In my last post, I shared four common content marketing mistakes
that I see among B2B companies. In this post, I’ll talk about steps you can take to create more compelling content while maintaining your sanity (and that of your team).
Step #1: The shape of your marketing funnel—and its friction points—should serve as the cornerstones of your content marketing strategy.
Effective content marketing delivers information that’s both relevant and valuable to prospective customers – and that moves them down the path to becoming paying customers. So think carefully about what’s holding them back, at each stage.
The key friction point of one of my client was driving activation of free trials. For another, it was being able to understand the product’s use cases and apply them. For a third, it was empowering its champions to make a business case for purchase.
Content marketing can address all of these areas, at all stages in the funnel. For example, it allows you to start addressing issues early that could derail a sale at the 11th
Step #2: Size your assets to the nature and magnitude of the issues they solve.
The common wisdom right now is that B2B buyers have the attention span of a fly. There’s no doubt that less can be more, but content or infographics that are full of incomplete thoughts or makes leaps of faith (that your buyer won’t necessarily make) are not likely to get you ahead. And for an extreme example, look at Marketo
; I’m pretty sure that their Definitive Guides
have been wildly successful even though they weigh in at about 3 pounds each. (Don’t try to print one.)
When sizing an asset, I like to think about:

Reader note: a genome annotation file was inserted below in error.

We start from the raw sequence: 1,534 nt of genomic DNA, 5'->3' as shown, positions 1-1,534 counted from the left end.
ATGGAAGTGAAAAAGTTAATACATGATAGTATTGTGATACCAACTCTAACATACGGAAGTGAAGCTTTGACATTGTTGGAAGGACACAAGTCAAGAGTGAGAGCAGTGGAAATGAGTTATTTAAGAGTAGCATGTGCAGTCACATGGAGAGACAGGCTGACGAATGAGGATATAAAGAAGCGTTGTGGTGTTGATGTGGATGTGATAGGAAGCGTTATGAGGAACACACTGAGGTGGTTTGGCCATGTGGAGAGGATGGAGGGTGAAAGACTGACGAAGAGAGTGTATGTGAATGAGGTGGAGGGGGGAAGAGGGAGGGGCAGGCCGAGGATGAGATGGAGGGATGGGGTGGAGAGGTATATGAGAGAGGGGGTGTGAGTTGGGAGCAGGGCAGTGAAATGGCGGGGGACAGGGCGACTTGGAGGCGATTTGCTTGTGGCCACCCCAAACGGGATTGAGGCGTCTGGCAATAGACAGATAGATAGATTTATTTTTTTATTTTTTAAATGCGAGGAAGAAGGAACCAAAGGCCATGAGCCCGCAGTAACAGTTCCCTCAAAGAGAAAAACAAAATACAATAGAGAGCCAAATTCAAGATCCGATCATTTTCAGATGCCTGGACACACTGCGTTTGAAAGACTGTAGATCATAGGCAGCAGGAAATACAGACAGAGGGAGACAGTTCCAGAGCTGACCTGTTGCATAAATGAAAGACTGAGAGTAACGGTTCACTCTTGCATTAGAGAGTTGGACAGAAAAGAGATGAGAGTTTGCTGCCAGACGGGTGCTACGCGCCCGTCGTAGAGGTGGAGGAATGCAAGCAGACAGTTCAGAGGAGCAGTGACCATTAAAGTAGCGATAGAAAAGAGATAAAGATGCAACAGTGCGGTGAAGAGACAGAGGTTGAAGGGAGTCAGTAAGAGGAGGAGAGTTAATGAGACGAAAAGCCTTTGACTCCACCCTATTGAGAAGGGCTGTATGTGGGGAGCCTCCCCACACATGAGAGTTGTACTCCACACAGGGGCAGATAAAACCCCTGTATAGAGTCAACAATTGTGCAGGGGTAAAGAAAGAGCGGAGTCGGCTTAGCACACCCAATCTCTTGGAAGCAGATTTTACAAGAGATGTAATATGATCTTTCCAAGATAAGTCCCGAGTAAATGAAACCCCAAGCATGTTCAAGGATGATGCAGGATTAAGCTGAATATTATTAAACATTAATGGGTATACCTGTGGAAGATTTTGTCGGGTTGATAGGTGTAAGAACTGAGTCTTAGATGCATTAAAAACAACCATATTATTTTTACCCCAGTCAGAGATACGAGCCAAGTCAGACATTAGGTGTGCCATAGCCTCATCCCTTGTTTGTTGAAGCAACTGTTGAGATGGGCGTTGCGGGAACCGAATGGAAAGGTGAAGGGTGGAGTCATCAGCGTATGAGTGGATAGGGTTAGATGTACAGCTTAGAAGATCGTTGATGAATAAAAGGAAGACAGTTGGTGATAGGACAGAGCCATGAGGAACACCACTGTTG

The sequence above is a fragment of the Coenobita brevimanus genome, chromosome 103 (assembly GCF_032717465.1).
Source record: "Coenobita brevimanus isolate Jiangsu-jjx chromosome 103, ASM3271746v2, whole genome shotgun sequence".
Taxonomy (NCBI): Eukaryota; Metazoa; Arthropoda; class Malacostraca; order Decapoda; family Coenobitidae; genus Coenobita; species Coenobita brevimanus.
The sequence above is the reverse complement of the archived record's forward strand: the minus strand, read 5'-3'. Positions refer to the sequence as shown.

- Who are the readers and how do they fit into the buying cycle?
- How are they most likely to consume information?
- With whom will they need to share or impart that information to get you closer to a sale?
Of course, even the biggest assets can be repurposed into infographics, blogs, and tweets. So plan for multiple uses from the start.
Step #3: Tap into your customers’ generosity whenever possible.
One of my clients has an awesome customer who is guest blogging on how to apply the client’s product to a specific industry. Another has developed a scalable approach to repurposing tweets. In two other cases, I interviewed customers and used their knowledge to write best practice guides. The key to success was that my clients and I did enough of the heavy lifting that the customers could swallow the time commitments. And they actually enjoyed the learning experience!
Step #4: Build a strong, virtual content marketing team.
In a guest post
on ExactTarget’s blog, Dana Jaffe recently made the argument that companies should stop outsourcing their content marketing activities. As someone who has experienced the realities of what it takes to create good content and who has done so successfully for a number of tech companies, I have to disagree. :-)
Here’s my counterproposal:
Don’t forget that content marketing is art.
- Take ownership of your content marketing strategy, even if you need help in creating it or executing on it. You need to be fully committed.
- Make sure that your vendors get the attention they need to understand your positioning and value points (so you don’t make Unfortunate Mistake #3)
- Pay attention to the work in progress
- Be realistic about how long it takes to create good content – and the potential it has to burn out your staff, even when outsourced
You should never underestimate what it takes to do content marketing well.
Posted on Fri, April 11, 2014
by Linda Sonne